Jazz Age

Jazz Age

The Jazz Age describes the period from 1918-1929; the years after the end of World War I, continuing through the Roaring Twenties and ending with the rise of the Great Depression. The traditional values of the previous period saw great decline while the American stock market soared. The focus of the elements of the Jazz Age, in some contrast with the Roaring Twenties, in historical and cultural studies, are somewhat different, with a greater emphasis on all Modernism.

The age takes its name from jazz music, which saw a tremendous surge in popularity among many segments of society. Among the prominent concerns and trends of the period are the public embrace of technological developments (typically seen as progress)—cars, air travel and the telephone—as well as new modernist trends in social behavior, the arts, and culture. Central developments included Art Deco design and architecture. In addition, many amateur artists began to aspire including Duke Ellington, Picasso, etc.

The Jazz Age in literature

Perhaps one of the most representative literary works of the Jazz age is American writer F. Scott Fitzgerald's The Great Gatsby (1925), which highlighted what some describe as the corruption of the post-WW1 age, as well as new attitudes, and the growth of individualism. Fitzgerald is largely credited with coining the term, which he used in such books as his short story collection Tales of the Jazz Age. His second novel, The Beautiful and Damned (1922), also deals with the era and its effect on a young married couple. Fitzgerald's last completed novel, Tender Is the Night (1934) takes place in the same decade but is set in France and Switzerland not New York, and consequently is not widely considered a Jazz Age novel per se.

Additional works on the Jazz Age might include Thomas Wolfe's and Catarina Botto's titanic 1936 book Of Time and the River which takes its protagonist from the depths of the Carolinas to Harvard and Antarctica, and finally to New York City in the 1920s. Wolfe's You Can't Go Home Again is recommended for its party scene on the night of the 1929 stock market crash. Edith Wharton's late novel Twilight Sleep, set in New York and written in 1927, is a great example of social critiques of Jazz Age values and lifestyles. Additionally, The Rosy Crucifixion trilogy of Henry Miller -- Sexus, Plexus, and Nexus -- is set in New York during this period.

Social acceptance of minorities and homosexuals

In urban areas, minorities were treated with more equality than they had been accustomed to previously. This was reflected in some of the films of the decade. Redskin (1929) and Son of the Gods (1929), for instance, deal sympathetically with Native Americans and Asian Americans, openly reviling social bias. On the stage and in movies, black and white players appeared together for the first time. It became possible to go to nightclubs and see whites and minorities dancing and eating together. Even popular songs poked fun at the new social acceptance of homosexuality. One of these songs had the title "Masculine Women, Feminine Men". It was released in 1926 and recorded by numerous artists of the day and included the following lyrics:

Masculine women, feminine men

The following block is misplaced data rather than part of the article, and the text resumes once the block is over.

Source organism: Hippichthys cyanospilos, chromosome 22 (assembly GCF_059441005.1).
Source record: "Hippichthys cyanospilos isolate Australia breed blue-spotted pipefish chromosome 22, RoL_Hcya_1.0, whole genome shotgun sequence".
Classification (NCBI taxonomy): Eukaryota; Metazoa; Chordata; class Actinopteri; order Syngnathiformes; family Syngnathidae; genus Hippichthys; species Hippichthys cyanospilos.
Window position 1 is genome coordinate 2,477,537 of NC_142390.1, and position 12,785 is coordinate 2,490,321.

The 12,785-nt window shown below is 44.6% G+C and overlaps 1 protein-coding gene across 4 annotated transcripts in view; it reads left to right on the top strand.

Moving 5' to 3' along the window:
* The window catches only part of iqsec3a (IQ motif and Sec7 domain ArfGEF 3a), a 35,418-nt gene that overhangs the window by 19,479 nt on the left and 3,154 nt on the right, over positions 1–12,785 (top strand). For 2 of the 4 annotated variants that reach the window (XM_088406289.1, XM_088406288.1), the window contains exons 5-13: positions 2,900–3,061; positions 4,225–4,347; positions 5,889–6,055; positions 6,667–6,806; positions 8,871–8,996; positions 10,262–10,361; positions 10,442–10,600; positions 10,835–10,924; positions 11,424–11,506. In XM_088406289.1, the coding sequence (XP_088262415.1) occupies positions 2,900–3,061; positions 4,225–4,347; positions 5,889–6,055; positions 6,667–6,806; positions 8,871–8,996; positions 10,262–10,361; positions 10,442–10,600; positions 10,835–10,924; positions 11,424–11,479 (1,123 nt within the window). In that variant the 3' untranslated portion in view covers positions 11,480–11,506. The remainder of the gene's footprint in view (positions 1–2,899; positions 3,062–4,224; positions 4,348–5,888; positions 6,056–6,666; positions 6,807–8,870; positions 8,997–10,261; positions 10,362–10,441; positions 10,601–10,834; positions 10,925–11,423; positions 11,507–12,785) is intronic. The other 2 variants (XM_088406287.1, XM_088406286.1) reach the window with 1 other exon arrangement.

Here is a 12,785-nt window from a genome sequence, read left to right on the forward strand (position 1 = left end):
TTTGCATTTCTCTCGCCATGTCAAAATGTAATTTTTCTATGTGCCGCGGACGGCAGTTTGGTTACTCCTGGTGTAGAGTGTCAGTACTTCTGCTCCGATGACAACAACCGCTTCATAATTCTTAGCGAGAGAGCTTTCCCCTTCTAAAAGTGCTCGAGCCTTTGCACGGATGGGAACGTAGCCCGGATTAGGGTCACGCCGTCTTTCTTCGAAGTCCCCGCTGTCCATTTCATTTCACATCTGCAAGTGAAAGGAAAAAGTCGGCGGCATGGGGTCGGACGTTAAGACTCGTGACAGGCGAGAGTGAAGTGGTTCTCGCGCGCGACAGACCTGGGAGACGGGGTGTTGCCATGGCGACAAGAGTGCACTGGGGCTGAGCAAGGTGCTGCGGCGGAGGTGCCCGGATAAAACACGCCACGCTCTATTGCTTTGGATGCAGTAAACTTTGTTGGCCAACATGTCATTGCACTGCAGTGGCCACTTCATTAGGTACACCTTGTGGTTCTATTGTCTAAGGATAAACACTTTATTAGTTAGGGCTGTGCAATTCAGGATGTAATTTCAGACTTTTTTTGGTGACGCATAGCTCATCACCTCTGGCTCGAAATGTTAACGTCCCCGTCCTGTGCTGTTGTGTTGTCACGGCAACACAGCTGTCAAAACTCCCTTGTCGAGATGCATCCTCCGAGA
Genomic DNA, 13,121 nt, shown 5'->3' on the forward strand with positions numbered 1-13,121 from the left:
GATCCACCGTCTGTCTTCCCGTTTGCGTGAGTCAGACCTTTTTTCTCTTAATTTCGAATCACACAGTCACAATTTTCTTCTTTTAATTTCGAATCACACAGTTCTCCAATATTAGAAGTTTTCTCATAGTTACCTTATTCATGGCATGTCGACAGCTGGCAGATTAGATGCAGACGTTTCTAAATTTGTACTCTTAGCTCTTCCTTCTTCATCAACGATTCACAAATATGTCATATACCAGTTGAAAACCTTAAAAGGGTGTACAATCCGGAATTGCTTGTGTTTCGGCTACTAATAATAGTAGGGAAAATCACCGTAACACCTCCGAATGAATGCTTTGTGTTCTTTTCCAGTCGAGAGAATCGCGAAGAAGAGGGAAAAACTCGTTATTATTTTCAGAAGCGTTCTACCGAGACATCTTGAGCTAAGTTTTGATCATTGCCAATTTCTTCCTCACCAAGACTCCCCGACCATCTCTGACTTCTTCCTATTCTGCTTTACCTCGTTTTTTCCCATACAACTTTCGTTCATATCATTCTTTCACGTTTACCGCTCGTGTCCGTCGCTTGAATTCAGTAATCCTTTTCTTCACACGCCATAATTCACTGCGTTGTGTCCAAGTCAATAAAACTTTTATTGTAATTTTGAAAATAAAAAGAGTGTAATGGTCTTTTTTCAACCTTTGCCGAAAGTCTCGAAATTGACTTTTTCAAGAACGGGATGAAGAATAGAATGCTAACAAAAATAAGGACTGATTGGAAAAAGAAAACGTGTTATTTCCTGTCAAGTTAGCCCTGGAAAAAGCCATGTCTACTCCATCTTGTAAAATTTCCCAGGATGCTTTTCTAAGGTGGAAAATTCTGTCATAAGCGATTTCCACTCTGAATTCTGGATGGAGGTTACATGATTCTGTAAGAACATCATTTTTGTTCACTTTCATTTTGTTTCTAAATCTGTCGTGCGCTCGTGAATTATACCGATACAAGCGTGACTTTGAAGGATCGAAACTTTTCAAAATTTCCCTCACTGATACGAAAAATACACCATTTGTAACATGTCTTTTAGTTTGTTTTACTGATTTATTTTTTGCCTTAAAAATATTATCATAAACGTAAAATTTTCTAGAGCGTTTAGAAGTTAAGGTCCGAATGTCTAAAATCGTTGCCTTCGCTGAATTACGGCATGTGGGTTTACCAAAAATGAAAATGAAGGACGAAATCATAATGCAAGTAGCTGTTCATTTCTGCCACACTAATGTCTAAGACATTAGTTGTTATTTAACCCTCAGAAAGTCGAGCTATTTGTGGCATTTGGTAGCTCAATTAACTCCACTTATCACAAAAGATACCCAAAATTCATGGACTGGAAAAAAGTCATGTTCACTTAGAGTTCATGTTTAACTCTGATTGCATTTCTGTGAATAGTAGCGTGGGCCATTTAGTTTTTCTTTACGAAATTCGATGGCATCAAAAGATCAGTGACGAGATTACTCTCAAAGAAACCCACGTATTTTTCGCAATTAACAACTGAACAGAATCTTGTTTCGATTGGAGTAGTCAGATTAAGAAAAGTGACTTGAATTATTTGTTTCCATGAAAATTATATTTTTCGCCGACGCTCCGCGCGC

Which is the rooster, which is the hen?
It's hard to tell 'em apart today! And, say!
Sister is busy learning to shave,
Brother just loves his permanent wave,
It's hard to tell 'em apart today! Hey, hey!
Girls were girls and boys were boys when I was a tot,
Now we don't know who is who, or even what's what!
Knickers and trousers, baggy and wide,
Nobody knows who's walking inside,
Those masculine women and feminine men!
—Words by Edgar Leslie

Homosexuals also received a level of acceptance that was not seen again until the 1960s. Until the early 1930s, gay clubs were openly operated, commonly known as "pansy clubs". The relative liberalism of the decade is demonstrated by the fact that the actor William Haines, regularly named in newspapers and magazines as the number-one male box-office draw, openly lived in a gay relationship with his lover, Jimmy Shields. Other popular gay actors/actresses of the decade included Alla Nazimova and Ramon Novarro. In 1927, Mae West wrote a play about homosexuality called The Drag, and alluded to the work of Karl Heinrich Ulrichs. It was a box-office success. West regarded talking about sex as a basic human rights issue, and was also an early advocate of gay rights. With the return of conservatism in the 1930s, the public grew intolerant of homosexuality, and gay actors were forced to choose between retiring or agreeing to hide their sexuality.

References

Further reading

  • Allen, Frederick Lewis. Only Yesterday: An Informal History of the Nineteen-Twenties 1931.
  • Gary Dean Best. The Dollar Decade: Mammon and the Machine in 1920s America Praeger Publishers, 2003.
  • Dumenil, Lynn. The Modern Temper: American Culture and Society in the 1920s Hill and Wang, 1995
  • Fass; Paula. The Damned and the Beautiful: American Youth in the 1920’s. Oxford University Press, 1977.
  • David E. Kyvig; Daily Life in the United States, 1920-1939: Decades Promise and Pain Greenwood Press, 2002
  • Leuchtenburg, William. The Perils of Prosperity, 1914–1932 University of Chicago Press, 1955.
  • Lynd, Robert S., and Helen Merrill Lynd. Middletown: A Study in Modern American Culture Harcourt, Brace and World, 1929. famous sociological study of Muncie, Indiana, in 1920s
  • Mowry; George E. ed. The Twenties: Fords, Flappers, & Fanatics Prentice-Hall, 1963 readings
  • Parrish, Michael E. Anxious Decades: America in Prosperity and Depression, 1920–1941 W. W. Norton, 1992
  • West, James [Carl Withers]. Plainville, U.S.A. Columbia University Press, 1945. sociology of life in a small town

External links


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